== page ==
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Unformatted text preview: Definition: A matrix transformation T : R n → R m is said to be onto if evey vector in R m is the image of at least one vector in R n . Theorem 8.2.2: If T is a matrix transformation, T : R n→ R n , then the following are equivalent (a) T is onetoone (b) T is onto Example: Is the matrix transformation T : R 2 → R 3 , where T ( x,y ) = ( x,y,x + y ) is onto? Solution: T is onto if for any vector ( a,b,c ) ∈ R 3 we can find a corresponding ( x,y ) ∈ R 2 such that T ( x,y ) = ( a,b,c ) . From here we get linear system x = a y = b x + y = c T is onto if this sytem is consistent for all ( a,b,c ) . 1 0 a 0 1 b 1 1 c Row operations → 1 0 a 0 1 b 0 0 c b a So this system is consistent if c = a + b . Hence for (1 , 2 , 5) there is no ( x,y ) that is mapped to (1 , 2 , 5) under T. So T is not onto. Theorem 8.2.1 If T is a matrix transformation, T : R n→ R m , then the following are equivalent (a) T is onetoone (b) nullspace of [ T ] = { } Example: Consider the previous example we have [ T ] = 1 0 0 1 1 1 . Then null space of [ T ] is { } . Hence T is onetoone....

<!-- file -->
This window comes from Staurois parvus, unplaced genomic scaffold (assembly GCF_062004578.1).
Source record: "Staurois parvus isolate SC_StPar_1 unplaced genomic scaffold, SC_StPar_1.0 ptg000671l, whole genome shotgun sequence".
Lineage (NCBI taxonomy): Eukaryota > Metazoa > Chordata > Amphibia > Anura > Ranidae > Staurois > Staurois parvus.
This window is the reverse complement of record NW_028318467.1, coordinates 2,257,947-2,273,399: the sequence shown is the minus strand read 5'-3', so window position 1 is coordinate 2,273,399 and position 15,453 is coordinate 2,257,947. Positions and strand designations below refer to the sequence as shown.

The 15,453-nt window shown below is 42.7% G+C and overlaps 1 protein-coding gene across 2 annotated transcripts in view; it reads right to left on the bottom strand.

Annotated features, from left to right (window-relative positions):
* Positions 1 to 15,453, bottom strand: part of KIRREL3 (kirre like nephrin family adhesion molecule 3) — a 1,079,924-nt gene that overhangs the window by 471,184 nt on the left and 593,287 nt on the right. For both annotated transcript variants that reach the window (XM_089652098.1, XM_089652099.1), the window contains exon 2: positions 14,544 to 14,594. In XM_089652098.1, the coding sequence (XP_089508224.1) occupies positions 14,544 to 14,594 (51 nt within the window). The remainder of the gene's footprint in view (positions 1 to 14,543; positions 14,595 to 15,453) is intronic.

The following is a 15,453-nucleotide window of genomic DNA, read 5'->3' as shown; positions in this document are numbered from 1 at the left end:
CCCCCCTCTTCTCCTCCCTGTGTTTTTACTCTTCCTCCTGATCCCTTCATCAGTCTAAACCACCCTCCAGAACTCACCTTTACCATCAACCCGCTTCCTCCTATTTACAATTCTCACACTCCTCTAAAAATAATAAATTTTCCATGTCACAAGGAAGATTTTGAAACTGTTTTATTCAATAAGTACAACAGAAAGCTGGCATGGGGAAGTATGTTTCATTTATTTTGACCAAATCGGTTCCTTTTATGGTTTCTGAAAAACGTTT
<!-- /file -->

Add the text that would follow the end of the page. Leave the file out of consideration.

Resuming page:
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This document was uploaded on 04/26/2011.
 Spring '11

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